IN THE UNITED STATES DISTRICT COURT FOR THE WESTERN DISTRICT OF PENNSYLVANIA
March 5, 2010
DANIEL T. GALENA, INDIVIDUALLY AND ON BEHALF OF THE CITIZENS OF ERIE COUNTY, PLAINTIFFS,
FIORE LEONE, DEFENDANT.
The opinion of the court was delivered by: Sean J. McLAUGHLIN United States District Judge
McLAUGHLIN, SEAN J., District J.
Plaintiff Daniel T. Galena commenced this action under 42 U.S.C. § 1983,*fn1 claiming that his rights under the First Amendment were infringed when the Defendant Fiore Leone, then Chairman of the Erie County Council, ejected him from a public meeting of the Council held on March 20, 2007. Following trial, the jury returned a verdict in favor of the Plaintiff in the amount of $5,000.00. Presently pending before the Court is the Defendant's motion for judgment as a matter of law. For the reasons that follow, the Defendant's motion will be granted.
I. STANDARD OF REVIEW
Rule 50(a)(1) of the Federal Rules of Civil Procedure authorizes the entry of judgment as a matter of law according to the following standard:
(1) In General. If a party has been fully heard on an issue during a jury trial and the court finds that a reasonable jury would not have a legally sufficient evidentiary basis to find for the party on that issue, the court may:
(A) resolve the issue against the party; and
(B) grant a motion for judgment as a matter of law against the party on a claim or defense that, under the controlling law, can be maintained or defeated only with a favorable finding on that issue.
Fed. R. Civ. P. 50(a)(1). A motion for relief under Rule 50(a) may be made at any time before the case is submitted to the jury. Fed. R. Civ. P. 50(a)(2). Where, as here, the court does not grant the motion, "the court is considered to have submitted the action to the jury subject to the court's later deciding the legal questions raised by the motion." Fed. R. Civ. P. 50(b). Such a motion may be renewed within 28 days following entry of judgment. Here, judgment  was entered in favor of the Plaintiff on August 4, 2009. Defendant filed a timely renewed motion for judgment as a matter of law  on August 13, 2009.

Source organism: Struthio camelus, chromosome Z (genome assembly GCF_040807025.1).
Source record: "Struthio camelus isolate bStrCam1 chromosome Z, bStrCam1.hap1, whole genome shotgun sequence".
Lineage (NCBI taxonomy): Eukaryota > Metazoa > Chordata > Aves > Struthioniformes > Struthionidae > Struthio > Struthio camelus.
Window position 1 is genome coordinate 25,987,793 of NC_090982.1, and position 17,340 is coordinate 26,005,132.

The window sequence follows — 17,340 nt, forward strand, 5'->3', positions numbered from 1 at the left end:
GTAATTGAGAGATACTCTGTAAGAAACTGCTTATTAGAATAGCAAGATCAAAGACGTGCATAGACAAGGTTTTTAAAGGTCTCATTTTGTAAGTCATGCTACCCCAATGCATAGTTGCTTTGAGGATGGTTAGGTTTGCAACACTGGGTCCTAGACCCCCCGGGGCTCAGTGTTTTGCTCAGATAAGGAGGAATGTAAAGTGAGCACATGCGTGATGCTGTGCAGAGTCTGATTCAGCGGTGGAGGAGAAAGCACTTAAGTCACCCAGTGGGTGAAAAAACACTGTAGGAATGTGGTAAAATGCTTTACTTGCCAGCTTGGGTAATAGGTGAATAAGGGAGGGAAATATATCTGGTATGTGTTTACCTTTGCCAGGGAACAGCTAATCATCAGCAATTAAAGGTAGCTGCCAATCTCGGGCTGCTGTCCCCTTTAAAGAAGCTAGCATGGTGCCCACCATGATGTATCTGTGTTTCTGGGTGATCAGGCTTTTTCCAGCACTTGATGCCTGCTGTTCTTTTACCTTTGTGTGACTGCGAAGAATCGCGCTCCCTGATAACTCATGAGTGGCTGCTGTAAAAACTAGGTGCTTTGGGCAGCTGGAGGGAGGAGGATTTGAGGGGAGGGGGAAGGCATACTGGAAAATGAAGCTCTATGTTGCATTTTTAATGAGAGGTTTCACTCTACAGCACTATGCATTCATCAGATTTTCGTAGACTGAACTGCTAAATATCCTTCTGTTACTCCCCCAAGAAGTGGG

In deciding the Defendant's Rule 50 motion, the Court must view the evidence in the light most favorable to the prevailing, non-moving party -- to wit, the Plaintiff, giving him the benefit of every fair and reasonable inference. Toledo Mack Sales & Service, Inc. v. Mack Trucks, Inc., 530 F.3d 204, 209 (3d Cir. 2008). Generally, a Rule 50 motion should be granted only if the evidence is not sufficient for a jury reasonably to find liability. Brown v. Daniels, 290 Fed. Appx. 467, 470, 2008 WL 3890380 at **2 (3d Cir. Aug. 22, 2008) (citing Lightening Lube, Inc. v. Witco Corp., 4 F.3d 1153, 1166 (3d Cir.1993) and Fed.R.Civ.P. 50(a)). See also Walter v. Holiday Inns, Inc., 985 F.2d 1232, 1238 (3d Cir.1993) (A Rule 50(a) motion should only be granted if, viewing all the evidence in the light most favorable to the party opposing the motion, no jury could decide in that party's favor).
Galena is a resident of Erie County, Pennsylvania. In early-to-mid 2006 he began attending meetings of the Erie County Council out of an interest in observing how public tax dollars were being spent. (N.T. 3-4, 23.)*fn2 County Council meetings were held every two weeks on Tuesday evenings. (N.T. 23.) Galena was one of a group of three or four individuals who regularly attended Council meetings. (N.T. 5.) Though he did not make every one, he averaged at least one per month and spoke on about 14 or 15 occasions, addressing a variety of subjects. (N.T. 23-24, 26.) He primarily spoke about the tax and spending policies of county government. (N.T. 5.)
Typically, Galena would begin his presentations by providing his name and address on the request of Council, after which he would turn to the audience and greet them by stating, "[G]ood evening taxpayers." He would then usually turn to Council and "pan the seven members ... with [his] arm," and say, "[G]ood evening tax spenders," emphasizing the "spender portion." (N.T. 6.) This would "more than likely" induce Defendant Leone, who was Chairman of the Council, to "grimace and scowl." (N.T. 6.) During his comments to Council, certain members were "almost indifferent," while "maybe two or three others would be listening intently." (N.T. 6-7.) According to Galena, Leone would "more often than not... grin, and almost laugh" at what he (Galena) was saying. (N.T. 7.) Galena testified that, when other people would speak publically, Leone did not seem to laugh or grin at them in the same way. (Id.)
This lawsuit arose from events which occurred during a meeting of the Erie County Council held on March 20, 2007. The general order of business for that and every Council meeting, as set forth in Article V, Section 6.B of the Erie County Administrative Code, was as follows:
1. Pledge of Allegiance
2. Optional Prayer or Invocation
3. Roll Call
4. Hearing of the Public
5. Approval of the Minutes of Previous Meetings
6. Reports of County Officials, Committees, or Special Advisory Groups